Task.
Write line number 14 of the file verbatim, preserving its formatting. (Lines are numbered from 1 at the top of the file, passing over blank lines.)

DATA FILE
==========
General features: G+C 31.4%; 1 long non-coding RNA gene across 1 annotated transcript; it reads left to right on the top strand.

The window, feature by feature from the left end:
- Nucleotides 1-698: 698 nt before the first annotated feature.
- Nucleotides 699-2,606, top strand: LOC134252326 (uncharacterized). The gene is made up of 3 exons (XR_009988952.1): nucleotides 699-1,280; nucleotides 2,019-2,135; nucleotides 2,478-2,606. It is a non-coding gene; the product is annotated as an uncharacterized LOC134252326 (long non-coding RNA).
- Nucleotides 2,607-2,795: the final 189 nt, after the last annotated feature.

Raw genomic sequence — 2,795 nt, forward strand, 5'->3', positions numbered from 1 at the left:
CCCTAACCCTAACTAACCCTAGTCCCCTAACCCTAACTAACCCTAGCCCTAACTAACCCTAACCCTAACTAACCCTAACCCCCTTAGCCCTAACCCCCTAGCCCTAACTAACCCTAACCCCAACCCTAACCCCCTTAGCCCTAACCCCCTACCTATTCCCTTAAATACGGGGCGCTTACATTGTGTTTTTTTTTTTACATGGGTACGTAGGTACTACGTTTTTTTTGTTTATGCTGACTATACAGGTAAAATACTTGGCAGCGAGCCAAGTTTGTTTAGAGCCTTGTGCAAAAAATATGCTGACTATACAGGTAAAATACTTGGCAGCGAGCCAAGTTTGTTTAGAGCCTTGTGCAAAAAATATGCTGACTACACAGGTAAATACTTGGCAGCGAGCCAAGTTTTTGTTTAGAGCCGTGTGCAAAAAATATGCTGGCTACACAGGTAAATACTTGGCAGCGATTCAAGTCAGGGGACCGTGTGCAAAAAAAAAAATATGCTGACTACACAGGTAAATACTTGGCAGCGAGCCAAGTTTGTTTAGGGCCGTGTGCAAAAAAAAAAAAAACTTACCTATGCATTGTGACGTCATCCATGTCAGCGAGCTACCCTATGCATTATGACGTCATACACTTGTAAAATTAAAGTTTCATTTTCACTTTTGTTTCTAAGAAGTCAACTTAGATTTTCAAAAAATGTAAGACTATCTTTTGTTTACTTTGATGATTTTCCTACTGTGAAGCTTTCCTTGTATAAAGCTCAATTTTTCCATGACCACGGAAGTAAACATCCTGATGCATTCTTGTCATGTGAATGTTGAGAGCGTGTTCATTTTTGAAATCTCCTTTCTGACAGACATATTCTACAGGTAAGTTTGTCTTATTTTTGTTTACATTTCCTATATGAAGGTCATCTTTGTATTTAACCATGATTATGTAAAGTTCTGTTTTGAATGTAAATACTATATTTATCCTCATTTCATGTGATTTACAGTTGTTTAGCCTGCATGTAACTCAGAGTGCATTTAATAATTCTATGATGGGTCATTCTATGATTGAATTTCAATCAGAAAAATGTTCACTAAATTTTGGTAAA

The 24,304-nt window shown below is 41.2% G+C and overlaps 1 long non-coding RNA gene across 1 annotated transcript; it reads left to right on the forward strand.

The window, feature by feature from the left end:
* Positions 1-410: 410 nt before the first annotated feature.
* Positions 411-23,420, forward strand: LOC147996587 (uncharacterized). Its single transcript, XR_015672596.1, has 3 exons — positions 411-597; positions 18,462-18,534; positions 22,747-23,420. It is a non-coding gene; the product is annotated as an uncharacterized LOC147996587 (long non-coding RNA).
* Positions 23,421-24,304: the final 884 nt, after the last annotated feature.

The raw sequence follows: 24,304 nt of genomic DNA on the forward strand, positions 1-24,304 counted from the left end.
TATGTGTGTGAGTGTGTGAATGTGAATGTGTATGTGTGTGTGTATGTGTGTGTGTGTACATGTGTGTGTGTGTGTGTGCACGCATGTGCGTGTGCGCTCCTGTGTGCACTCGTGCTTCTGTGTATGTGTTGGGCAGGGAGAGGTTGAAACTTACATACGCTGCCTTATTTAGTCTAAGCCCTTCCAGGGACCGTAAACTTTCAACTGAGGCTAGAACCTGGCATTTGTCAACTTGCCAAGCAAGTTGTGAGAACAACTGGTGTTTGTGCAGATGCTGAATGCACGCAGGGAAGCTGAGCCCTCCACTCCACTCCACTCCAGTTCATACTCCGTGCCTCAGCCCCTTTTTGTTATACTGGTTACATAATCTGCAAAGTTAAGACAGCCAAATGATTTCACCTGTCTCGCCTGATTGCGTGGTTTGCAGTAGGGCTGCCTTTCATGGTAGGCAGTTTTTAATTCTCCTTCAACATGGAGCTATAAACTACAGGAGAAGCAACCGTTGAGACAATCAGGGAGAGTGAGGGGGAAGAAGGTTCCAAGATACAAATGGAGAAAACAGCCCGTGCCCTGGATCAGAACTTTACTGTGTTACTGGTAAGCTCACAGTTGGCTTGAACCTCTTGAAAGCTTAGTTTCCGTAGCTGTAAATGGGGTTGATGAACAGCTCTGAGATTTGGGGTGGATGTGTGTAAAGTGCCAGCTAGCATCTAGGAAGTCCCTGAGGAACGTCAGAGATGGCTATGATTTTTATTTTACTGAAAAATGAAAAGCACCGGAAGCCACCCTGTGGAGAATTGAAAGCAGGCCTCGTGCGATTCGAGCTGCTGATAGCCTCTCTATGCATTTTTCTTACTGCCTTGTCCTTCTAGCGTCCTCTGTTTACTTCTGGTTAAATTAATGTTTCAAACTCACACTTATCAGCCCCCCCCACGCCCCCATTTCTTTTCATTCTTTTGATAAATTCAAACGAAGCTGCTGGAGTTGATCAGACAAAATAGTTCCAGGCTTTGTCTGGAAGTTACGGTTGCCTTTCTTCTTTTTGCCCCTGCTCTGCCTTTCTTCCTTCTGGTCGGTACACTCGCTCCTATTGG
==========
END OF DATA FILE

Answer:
TATGTGTGTGAGTGTGTGAATGTGAATGTGTATGTGTGTGTGTATGTGTGTGTGTGTACATGTGTGTGTGTGTGTGTGCACGCATGTGCGTGTGCGCTCCTGTGTGCACTCGTGCTTCTGTGTATGTGTTGGGCAGGGAGAGGTTGAAACTTACATACGCTGCCTTATTTAGTCTAAGCCCTTCCAGGGACCGTAAACTTTCAACTGAGGCTAGAACCTGGCATTTGTCAACTTGCCAAGCAAGTTGTGAGAACAACTGGTGTTTGTGCAGATGCTGAATGCACGCAGGGAAGCTGAGCCCTCCACTCCACTCCACTCCAGTTCATACTCCGTGCCTCAGCCCCTTTTTGTTATACTGGTTACATAATCTGCAAAGTTAAGACAGCCAAATGATTTCACCTGTCTCGCCTGATTGCGTGGTTTGCAGTAGGGCTGCCTTTCATGGTAGGCAGTTTTTAATTCTCCTTCAACATGGAGCTATAAACTACAGGAGAAGCAACCGTTGAGACAATCAGGGAGAGTGAGGGGGAAGAAGGTTCCAAGATACAAATGGAGAAAACAGCCCGTGCCCTGGATCAGAACTTTACTGTGTTACTGGTAAGCTCACAGTTGGCTTGAACCTCTTGAAAGCTTAGTTTCCGTAGCTGTAAATGGGGTTGATGAACAGCTCTGAGATTTGGGGTGGATGTGTGTAAAGTGCCAGCTAGCATCTAGGAAGTCCCTGAGGAACGTCAGAGATGGCTATGATTTTTATTTTACTGAAAAATGAAAAGCACCGGAAGCCACCCTGTGGAGAATTGAAAGCAGGCCTCGTGCGATTCGAGCTGCTGATAGCCTCTCTATGCATTTTTCTTACTGCCTTGTCCTTCTAGCGTCCTCTGTTTACTTCTGGTTAAATTAATGTTTCAAACTCACACTTATCAGCCCCCCCCACGCCCCCATTTCTTTTCATTCTTTTGATAAATTCAAACGAAGCTGCTGGAGTTGATCAGACAAAATAGTTCCAGGCTTTGTCTGGAAGTTACGGTTGCCTTTCTTCTTTTTGCCCCTGCTCTGCCTTTCTTCCTTCTGGTCGGTACACTCGCTCCTATTGG